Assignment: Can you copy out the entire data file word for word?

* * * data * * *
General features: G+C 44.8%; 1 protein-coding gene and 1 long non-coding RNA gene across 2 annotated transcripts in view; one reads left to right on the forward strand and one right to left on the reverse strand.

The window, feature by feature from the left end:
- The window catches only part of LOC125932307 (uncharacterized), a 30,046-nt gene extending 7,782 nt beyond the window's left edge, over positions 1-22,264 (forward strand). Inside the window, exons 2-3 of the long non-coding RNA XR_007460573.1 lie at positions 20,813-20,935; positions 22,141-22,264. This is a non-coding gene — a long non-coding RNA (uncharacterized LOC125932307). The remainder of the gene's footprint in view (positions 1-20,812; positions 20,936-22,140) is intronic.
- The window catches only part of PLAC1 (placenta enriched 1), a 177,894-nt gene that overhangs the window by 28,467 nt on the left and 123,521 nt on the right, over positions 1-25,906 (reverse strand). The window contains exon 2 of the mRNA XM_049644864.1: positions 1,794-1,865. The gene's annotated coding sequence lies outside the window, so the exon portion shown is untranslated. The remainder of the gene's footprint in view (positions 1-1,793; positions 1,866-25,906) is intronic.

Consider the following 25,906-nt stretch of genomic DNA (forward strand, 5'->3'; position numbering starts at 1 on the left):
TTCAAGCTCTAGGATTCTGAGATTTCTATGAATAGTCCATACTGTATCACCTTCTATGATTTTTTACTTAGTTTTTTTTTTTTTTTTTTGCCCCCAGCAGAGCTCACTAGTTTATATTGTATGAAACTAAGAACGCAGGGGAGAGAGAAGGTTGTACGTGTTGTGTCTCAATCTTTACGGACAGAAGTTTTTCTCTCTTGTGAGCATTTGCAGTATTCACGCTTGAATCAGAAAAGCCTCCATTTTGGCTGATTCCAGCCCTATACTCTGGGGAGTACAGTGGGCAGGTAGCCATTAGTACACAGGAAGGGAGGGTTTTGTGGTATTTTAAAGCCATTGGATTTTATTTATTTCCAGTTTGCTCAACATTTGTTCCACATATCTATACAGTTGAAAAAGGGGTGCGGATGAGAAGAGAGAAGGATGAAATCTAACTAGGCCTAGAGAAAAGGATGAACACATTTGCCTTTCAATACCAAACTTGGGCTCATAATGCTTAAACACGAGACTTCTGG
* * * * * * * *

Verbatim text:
General features: G+C 44.8%; 1 protein-coding gene and 1 long non-coding RNA gene across 2 annotated transcripts in view; one reads left to right on the forward strand and one right to left on the reverse strand.

The window, feature by feature from the left end:
- The window catches only part of LOC125932307 (uncharacterized), a 30,046-nt gene extending 7,782 nt beyond the window's left edge, over positions 1-22,264 (forward strand). Inside the window, exons 2-3 of the long non-coding RNA XR_007460573.1 lie at positions 20,813-20,935; positions 22,141-22,264. This is a non-coding gene — a long non-coding RNA (uncharacterized LOC125932307). The remainder of the gene's footprint in view (positions 1-20,812; positions 20,936-22,140) is intronic.
- The window catches only part of PLAC1 (placenta enriched 1), a 177,894-nt gene that overhangs the window by 28,467 nt on the left and 123,521 nt on the right, over positions 1-25,906 (reverse strand). The window contains exon 2 of the mRNA XM_049644864.1: positions 1,794-1,865. The gene's annotated coding sequence lies outside the window, so the exon portion shown is untranslated. The remainder of the gene's footprint in view (positions 1-1,793; positions 1,866-25,906) is intronic.

Consider the following 25,906-nt stretch of genomic DNA (forward strand, 5'->3'; position numbering starts at 1 on the left):
TTCAAGCTCTAGGATTCTGAGATTTCTATGAATAGTCCATACTGTATCACCTTCTATGATTTTTTACTTAGTTTTTTTTTTTTTTTTTTGCCCCCAGCAGAGCTCACTAGTTTATATTGTATGAAACTAAGAACGCAGGGGAGAGAGAAGGTTGTACGTGTTGTGTCTCAATCTTTACGGACAGAAGTTTTTCTCTCTTGTGAGCATTTGCAGTATTCACGCTTGAATCAGAAAAGCCTCCATTTTGGCTGATTCCAGCCCTATACTCTGGGGAGTACAGTGGGCAGGTAGCCATTAGTACACAGGAAGGGAGGGTTTTGTGGTATTTTAAAGCCATTGGATTTTATTTATTTCCAGTTTGCTCAACATTTGTTCCACATATCTATACAGTTGAAAAAGGGGTGCGGATGAGAAGAGAGAAGGATGAAATCTAACTAGGCCTAGAGAAAAGGATGAACACATTTGCCTTTCAATACCAAACTTGGGCTCATAATGCTTAAACACGAGACTTCTGG